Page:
Journey to the picturesque granite islands and windswept pine trees of Thousand Islands National Park. Explore secluded bays by kayak or powerboat. Enjoy a day by the river or overnight in waterfront oTENTik accommodations at the park’s mainland visitor centre. Discover rare species of turtles and birdlife alongside undulating hiking trails. Experience the magic of this captivating and historic wilderness, just a few hours from Toronto or Montreal.

Featured things to do

Island-hop via kayak or canoe through a vibrant freshwater biosphere.

More than 20 granite islands, stewarded within a rich ecosystem, invite adventurous paddlers. Thousand Islands National Park welcomes you to island-hop on scenic day trips, overnights or extended stays.

Boat-camp alongside the forest-fringed shores of Thousand Islands National Park.

Cruise into Thousand Islands National Park via powerboat. Hike through Carolinian woodland, swim in clear water and cast a line for walleye or pike. This is boat-camping—natural relaxation for the whole family.

Camp in a cosy oTENTik—comfortable riverside tent-cabins secluded in nature.

One part cabin, one part tent, cosy oTENTiks are an easy way to overnight in nature. Whether at mainland drive-to sites or on river islands, enjoy a true getaway at Thousand Islands National Park’s oTENTiks.

Getting here

2 County Road 5 RR 3
Mallorytown ON K0E 1R0

Directions by land
Visiting with a boat
Island access is by boat only.  Don’t have a boat?

Hours of operation

The site has closed for the season and will reopen to the public May 19th, 2018.

Complete schedule


Free admission for youth in 2018. Other fees still apply.
Detailed fees list

Contact us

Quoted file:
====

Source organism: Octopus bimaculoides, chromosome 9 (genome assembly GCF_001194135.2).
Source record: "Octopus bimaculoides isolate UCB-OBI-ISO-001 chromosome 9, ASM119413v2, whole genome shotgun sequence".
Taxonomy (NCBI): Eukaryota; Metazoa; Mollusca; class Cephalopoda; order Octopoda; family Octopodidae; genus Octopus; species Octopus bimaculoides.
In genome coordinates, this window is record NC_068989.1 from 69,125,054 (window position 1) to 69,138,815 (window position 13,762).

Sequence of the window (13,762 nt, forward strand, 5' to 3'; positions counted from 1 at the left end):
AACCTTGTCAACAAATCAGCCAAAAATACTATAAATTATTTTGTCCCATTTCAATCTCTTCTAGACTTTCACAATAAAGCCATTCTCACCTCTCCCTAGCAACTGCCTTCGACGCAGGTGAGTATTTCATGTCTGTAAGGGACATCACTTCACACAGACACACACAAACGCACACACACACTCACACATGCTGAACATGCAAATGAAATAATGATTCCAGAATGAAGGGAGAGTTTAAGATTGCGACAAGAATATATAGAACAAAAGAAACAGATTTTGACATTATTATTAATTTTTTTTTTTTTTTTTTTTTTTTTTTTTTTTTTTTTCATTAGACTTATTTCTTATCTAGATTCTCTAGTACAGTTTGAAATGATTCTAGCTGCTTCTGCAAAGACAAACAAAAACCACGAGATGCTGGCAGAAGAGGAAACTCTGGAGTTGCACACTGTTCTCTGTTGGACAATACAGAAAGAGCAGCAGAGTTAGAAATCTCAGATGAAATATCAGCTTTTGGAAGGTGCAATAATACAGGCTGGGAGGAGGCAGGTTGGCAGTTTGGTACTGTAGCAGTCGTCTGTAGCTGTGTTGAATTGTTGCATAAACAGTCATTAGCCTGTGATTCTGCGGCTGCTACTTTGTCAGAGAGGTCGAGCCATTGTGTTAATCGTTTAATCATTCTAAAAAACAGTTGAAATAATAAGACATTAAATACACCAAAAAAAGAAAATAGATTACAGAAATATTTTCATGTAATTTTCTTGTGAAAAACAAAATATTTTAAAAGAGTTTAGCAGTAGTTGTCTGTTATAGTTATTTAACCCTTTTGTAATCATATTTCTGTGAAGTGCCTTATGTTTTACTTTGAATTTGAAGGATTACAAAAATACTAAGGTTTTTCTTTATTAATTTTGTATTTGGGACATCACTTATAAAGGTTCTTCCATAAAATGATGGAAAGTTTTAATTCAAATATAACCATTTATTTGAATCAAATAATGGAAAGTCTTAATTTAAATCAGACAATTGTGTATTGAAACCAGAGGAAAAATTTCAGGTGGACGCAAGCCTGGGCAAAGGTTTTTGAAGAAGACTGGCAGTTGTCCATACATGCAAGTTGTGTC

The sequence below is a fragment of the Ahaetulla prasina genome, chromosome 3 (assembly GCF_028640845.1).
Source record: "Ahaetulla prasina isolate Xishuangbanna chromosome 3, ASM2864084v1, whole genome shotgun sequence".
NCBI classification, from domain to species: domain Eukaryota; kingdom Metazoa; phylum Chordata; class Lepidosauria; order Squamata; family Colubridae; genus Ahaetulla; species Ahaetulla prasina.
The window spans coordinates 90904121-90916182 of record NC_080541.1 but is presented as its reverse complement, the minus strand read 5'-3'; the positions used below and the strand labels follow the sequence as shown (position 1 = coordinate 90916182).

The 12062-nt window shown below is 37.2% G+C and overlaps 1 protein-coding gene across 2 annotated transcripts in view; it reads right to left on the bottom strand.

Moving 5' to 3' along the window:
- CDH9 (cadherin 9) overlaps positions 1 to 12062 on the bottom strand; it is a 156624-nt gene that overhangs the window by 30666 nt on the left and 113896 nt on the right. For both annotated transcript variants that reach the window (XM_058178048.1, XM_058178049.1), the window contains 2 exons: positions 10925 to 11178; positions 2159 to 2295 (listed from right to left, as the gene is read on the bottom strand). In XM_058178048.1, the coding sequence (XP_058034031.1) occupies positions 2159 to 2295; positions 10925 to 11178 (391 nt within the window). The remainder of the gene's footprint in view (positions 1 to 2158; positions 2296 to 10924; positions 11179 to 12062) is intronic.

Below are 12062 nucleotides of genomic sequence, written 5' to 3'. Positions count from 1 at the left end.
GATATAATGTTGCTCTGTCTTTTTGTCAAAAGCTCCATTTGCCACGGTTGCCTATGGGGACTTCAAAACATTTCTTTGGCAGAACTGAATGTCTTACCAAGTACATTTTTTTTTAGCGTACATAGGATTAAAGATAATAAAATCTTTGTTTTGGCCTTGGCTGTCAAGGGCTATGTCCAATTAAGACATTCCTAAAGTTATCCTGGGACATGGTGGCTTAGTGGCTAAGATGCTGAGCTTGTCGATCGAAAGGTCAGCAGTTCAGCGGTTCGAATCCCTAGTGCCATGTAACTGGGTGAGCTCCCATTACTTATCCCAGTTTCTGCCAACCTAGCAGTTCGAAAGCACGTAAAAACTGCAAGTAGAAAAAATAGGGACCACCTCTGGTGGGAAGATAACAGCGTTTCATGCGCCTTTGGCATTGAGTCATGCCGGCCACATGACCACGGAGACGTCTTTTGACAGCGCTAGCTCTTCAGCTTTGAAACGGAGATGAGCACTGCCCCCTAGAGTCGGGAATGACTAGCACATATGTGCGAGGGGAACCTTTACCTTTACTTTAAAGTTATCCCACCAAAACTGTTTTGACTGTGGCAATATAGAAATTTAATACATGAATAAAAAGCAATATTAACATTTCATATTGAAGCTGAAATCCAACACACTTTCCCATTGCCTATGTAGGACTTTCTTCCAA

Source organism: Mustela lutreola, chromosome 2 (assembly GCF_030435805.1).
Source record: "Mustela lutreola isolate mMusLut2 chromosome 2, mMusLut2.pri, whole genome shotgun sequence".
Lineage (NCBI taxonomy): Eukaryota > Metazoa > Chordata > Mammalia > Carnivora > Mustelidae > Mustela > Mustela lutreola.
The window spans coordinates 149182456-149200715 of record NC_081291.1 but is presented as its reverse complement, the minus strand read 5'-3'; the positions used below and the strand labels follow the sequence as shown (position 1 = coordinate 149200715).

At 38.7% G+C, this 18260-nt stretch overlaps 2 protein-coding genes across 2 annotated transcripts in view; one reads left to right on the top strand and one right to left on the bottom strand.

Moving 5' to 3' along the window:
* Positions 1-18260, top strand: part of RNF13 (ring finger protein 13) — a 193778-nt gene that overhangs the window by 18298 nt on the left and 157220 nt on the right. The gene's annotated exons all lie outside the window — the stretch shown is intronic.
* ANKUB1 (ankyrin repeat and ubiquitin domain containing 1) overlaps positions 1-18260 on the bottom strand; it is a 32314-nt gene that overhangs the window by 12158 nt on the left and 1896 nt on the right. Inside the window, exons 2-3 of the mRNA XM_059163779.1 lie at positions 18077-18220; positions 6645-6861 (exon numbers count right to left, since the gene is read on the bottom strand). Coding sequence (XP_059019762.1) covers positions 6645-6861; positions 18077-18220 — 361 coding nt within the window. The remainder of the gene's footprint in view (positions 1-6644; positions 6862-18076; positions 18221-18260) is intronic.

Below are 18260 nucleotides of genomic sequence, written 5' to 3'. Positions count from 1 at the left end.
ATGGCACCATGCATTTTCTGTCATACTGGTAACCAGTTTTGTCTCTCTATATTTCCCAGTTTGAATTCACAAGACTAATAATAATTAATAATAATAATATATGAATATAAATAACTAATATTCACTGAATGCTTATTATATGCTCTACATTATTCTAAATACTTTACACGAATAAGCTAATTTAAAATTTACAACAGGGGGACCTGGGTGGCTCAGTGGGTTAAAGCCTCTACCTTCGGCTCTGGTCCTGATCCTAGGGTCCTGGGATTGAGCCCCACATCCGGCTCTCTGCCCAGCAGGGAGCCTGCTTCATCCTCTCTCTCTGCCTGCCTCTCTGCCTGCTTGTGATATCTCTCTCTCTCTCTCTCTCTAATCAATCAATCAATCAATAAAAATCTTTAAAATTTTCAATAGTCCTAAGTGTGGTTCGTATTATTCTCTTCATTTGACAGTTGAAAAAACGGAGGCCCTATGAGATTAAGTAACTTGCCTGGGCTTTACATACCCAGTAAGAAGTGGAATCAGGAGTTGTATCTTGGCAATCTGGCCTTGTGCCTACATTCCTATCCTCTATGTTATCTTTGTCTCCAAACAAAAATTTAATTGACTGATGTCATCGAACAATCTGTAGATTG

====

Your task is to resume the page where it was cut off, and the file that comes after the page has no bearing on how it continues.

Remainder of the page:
Telephone: 613-923-5261
Toll-free: 1-888-773-8888

Discover Parks Canada in 2018!

Parks Canada invites families to explore Canada’s most amazing destinations. Youth admission will be free starting January 2018. 

Order your 2018 Discovery Pass

Sites nearby

  • Bellevue House National Historic Site

    Follow staff in period costume on a tour of Bellevue House. Hear stories about Canada’s first prime minister, who made history here in the 1840s. Feel a Lake Ontario breeze in an heirloom garden. 

  • Fort Wellington National Historic Site

    At Fort Wellington, one of the fortified posts the British built to defend its colonies against American invasion in 1812 and 1838, you can relive this precarious period when the fate of Canada hung in the balance.

  • Kingston Fortifications National Historic Site

    Kingston Fortifications National Historic Site is located in and around the harbour area of Kingston, Ontario. Situated at the mouth of the Cataraqui River, and overlooking the confluence of Lake Ontario and the St. Lawrence River, the fortifications consist of five separate 19th-century military installations.

  • Rideau Canal National Historic Site

    An historic 19th century military waterway linking rivers and lakes across Eastern Ontario’s countryside, the Rideau Canal is now a popular natural playground, perfect for boating, paddling, fishing, camping, hiking and cycling the canal’s wooded pathways.

  • Laurier House National Historic Site

    Two of Canada’s most important Prime Ministers, Sir Wilfrid Laurier and the Rt. Hon. William Lyon Mackenzie King, resided in this Victorian Ottawa mansion where they entertained dignitaries and politicians while often conducting the nation’s business.